Alex Sidorenko

A Visual Guide to React Rendering - useCallback

August 11, 2021

This article is a 4th chapter of "A Visual Guide to React Rendering." Previous chapters: It always re-renders, Props, and useMemo.

You can often see an event handler passed to a React component as an anonymous function. This will cause the child component to re-render when the parent renders, even if you wrap the child in memo. Let’s figure out why.

Functions in Javascript

Javascript has First-class functions.

A programming language is said to have First-class functions when functions in that language are treated like any other variable. For example, in such a language, a function can be passed as an argument to other functions, can be returned by another function and can be assigned as a value to a variable.

MDN - First-class Function

When you pass an anonymous function like that, it’s easy to overlook that onClick is just a prop of a component, and the function you pass is just the value of this prop. Let’s declare the variable with our function, so it’s easier to spot.

This way, it’s a bit more obvious. The handler stores a value for onClick prop. Whenever this value changes, the Child re-renders. We know from the second chapter that functions are non-primitive values and are compared by reference.

const a = () => 1
const b = () => 1
a === b // false
a === a // true

Every time Parent renders, the handler redeclares with a new reference pointing to a new value. This causes the Child to re-render. If we want to prevent that, we need to provide the same reference to the onClick prop. And to do that, we need to memoize the value of the handler.

The useCallback

In the previous chapter, we explored useMemo and how it caches the value instead of recalculating it on every render. The useCallback is essentially the same. The only difference is that it returns a function.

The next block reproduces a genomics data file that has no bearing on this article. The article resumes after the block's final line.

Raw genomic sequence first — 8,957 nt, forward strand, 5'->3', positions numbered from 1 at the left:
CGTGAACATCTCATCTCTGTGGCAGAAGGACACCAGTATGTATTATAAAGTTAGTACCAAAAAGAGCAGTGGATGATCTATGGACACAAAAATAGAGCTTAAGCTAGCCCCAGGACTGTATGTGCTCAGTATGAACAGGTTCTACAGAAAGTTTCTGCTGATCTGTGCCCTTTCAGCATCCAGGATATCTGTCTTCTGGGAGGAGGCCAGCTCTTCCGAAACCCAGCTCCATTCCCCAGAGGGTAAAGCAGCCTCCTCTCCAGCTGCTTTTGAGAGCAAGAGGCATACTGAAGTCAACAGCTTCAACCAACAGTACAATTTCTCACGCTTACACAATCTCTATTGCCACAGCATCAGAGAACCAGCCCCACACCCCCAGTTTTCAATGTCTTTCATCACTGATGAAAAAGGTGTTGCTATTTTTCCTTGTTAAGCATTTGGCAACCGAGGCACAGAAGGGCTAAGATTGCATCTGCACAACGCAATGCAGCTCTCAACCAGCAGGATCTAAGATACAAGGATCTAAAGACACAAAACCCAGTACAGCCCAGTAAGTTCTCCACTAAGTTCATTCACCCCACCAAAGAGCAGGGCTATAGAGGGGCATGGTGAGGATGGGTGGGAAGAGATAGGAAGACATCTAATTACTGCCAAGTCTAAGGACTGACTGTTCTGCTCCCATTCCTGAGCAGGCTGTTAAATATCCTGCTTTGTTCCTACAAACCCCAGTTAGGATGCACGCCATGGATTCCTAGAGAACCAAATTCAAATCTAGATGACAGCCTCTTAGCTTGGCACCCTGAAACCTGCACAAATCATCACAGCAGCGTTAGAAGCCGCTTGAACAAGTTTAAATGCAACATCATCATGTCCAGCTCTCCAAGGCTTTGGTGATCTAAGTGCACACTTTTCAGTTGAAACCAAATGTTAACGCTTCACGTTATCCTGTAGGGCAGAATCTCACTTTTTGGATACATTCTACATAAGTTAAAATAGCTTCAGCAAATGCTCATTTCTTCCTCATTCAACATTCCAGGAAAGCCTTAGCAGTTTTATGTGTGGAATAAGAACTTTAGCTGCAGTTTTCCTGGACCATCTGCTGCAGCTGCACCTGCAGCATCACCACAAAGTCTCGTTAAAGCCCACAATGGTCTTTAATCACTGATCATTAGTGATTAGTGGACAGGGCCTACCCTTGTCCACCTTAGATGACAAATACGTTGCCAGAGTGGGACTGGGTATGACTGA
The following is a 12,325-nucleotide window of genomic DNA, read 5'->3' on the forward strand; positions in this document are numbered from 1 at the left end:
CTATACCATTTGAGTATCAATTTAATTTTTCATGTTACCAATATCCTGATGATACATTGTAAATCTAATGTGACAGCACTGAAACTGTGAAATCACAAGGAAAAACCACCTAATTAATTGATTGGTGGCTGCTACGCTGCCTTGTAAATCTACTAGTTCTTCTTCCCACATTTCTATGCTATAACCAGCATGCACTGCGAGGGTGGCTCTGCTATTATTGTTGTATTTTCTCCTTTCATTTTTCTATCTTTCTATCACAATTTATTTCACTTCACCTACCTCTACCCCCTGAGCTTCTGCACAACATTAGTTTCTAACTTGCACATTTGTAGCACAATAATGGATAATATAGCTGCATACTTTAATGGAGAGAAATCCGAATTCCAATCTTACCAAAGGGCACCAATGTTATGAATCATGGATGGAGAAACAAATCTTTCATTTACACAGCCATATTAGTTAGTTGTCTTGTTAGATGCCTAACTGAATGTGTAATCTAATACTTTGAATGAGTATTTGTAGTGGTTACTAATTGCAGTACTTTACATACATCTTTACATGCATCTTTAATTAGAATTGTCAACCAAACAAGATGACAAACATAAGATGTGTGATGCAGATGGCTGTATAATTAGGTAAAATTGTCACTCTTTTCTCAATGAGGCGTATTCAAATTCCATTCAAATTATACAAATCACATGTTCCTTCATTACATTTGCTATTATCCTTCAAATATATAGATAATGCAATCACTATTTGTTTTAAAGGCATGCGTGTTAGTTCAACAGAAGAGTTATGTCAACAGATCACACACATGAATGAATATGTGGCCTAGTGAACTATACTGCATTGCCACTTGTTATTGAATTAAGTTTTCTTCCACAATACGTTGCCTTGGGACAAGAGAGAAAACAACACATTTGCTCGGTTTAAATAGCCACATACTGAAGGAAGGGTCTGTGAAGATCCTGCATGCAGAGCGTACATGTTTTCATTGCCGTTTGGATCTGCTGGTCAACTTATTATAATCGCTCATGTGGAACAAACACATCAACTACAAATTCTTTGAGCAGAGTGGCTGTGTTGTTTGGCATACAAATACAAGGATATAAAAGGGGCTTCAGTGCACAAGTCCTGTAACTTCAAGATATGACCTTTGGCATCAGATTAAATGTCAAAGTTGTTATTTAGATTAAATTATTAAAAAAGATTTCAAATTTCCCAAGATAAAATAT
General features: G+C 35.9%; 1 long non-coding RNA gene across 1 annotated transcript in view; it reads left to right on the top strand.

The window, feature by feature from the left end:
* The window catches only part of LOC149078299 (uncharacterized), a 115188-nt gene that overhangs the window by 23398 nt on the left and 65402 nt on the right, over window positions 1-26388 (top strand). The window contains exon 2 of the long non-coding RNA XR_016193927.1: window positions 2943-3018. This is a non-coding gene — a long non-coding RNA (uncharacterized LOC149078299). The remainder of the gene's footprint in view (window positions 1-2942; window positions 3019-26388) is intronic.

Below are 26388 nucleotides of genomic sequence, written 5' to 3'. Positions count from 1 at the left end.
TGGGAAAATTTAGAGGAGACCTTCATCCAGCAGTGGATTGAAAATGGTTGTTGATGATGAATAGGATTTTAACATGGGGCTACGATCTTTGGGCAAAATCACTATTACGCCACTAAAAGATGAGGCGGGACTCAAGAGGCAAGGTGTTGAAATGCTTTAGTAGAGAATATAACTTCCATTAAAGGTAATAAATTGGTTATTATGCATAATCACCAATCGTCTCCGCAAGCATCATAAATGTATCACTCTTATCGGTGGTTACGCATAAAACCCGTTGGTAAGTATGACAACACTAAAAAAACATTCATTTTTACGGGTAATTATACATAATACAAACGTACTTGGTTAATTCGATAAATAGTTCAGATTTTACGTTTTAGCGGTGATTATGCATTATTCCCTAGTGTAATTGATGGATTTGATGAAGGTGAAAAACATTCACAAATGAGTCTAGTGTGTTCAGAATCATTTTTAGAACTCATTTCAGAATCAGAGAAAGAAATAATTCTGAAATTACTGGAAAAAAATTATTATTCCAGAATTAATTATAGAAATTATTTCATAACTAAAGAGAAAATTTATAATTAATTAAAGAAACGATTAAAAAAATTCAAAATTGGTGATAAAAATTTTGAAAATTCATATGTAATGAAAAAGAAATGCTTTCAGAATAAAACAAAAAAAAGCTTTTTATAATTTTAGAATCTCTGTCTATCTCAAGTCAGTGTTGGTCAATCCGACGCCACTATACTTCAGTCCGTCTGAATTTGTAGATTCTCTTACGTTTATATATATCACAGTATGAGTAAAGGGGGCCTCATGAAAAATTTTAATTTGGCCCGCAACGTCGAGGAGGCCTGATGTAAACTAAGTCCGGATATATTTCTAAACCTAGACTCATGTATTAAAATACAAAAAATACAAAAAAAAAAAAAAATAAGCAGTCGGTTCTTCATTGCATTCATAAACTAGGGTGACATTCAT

useCallback(fn, deps) is equivalent to useMemo(() => fn, deps).

React Docs - useCallback”

So if we want to keep a reference for a handler, all we need to do is wrap its value in useCallback.

It stops the Child from re-rendering. But wait, why the count only updates once? That’s because of the dependency list. As with useMemo, useCallback will only recalculate its value when one of its dependencies changes. Since we have an empty list of dependencies, the handler value calculates only on the first render. And because of the closure, the memoized function will refer to the old value of count, even when the count changes. In our case, the count will always be 0. Therefore count + 1 will always be 1.

If you are not sure what the closure is, check out this article - MDN -Closures. There is a lot to take in. Consume it in portions. It can be hard to wrap your head around at first, but understanding this concept will give you React superpowers.

So how do we make the count update? We can put the count in the list of dependencies. This way, useCallback will recalculate the handler value every time the count changes and return the updated function with the latest lexical scope.

But now we are back when we started. The Child keeps re-rendering because the handler changes every time the count changes. To solve that, we can use functional updates.

Functional updates

If the new state is computed using the previous state, you can pass a function to setState. The function will receive the previous value, and return an updated value. Here’s an example of a counter component that uses both forms of setState:

React Docs - Functional Updates


// State update
setCount(count + 1)

// Functional state update
setCount(prevCount => prevCount + 1)

The functional update allows us to remove count from the dependency list without worrying about closures. The handler will not be recalculated every time the count changes. And the prevCount will always refer to the latest value.

Next chapter

A Visual Giude to React Rendering - Context